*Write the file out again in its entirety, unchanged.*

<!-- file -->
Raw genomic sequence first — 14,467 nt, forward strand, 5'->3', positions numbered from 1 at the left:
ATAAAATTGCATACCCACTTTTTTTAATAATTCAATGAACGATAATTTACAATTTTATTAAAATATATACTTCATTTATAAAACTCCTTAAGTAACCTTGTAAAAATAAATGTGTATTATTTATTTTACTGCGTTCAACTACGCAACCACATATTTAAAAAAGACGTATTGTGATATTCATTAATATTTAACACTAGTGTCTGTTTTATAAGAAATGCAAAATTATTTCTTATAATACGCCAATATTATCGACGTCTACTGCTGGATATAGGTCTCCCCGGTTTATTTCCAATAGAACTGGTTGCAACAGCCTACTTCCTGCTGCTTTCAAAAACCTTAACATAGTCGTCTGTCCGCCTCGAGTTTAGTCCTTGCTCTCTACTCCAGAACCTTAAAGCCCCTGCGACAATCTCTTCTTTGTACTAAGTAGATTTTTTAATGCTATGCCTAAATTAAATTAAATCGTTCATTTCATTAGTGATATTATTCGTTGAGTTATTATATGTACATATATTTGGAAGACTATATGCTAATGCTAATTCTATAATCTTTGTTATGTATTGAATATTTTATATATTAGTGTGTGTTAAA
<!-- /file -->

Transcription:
Raw genomic sequence first — 14,467 nt, forward strand, 5'->3', positions numbered from 1 at the left:
ATAAAATTGCATACCCACTTTTTTTAATAATTCAATGAACGATAATTTACAATTTTATTAAAATATATACTTCATTTATAAAACTCCTTAAGTAACCTTGTAAAAATAAATGTGTATTATTTATTTTACTGCGTTCAACTACGCAACCACATATTTAAAAAAGACGTATTGTGATATTCATTAATATTTAACACTAGTGTCTGTTTTATAAGAAATGCAAAATTATTTCTTATAATACGCCAATATTATCGACGTCTACTGCTGGATATAGGTCTCCCCGGTTTATTTCCAATAGAACTGGTTGCAACAGCCTACTTCCTGCTGCTTTCAAAAACCTTAACATAGTCGTCTGTCCGCCTCGAGTTTAGTCCTTGCTCTCTACTCCAGAACCTTAAAGCCCCTGCGACAATCTCTTCTTTGTACTAAGTAGATTTTTTAATGCTATGCCTAAATTAAATTAAATCGTTCATTTCATTAGTGATATTATTCGTTGAGTTATTATATGTACATATATTTGGAAGACTATATGCTAATGCTAATTCTATAATCTTTGTTATGTATTGAATATTTTATATATTAGTGTGTGTTAAA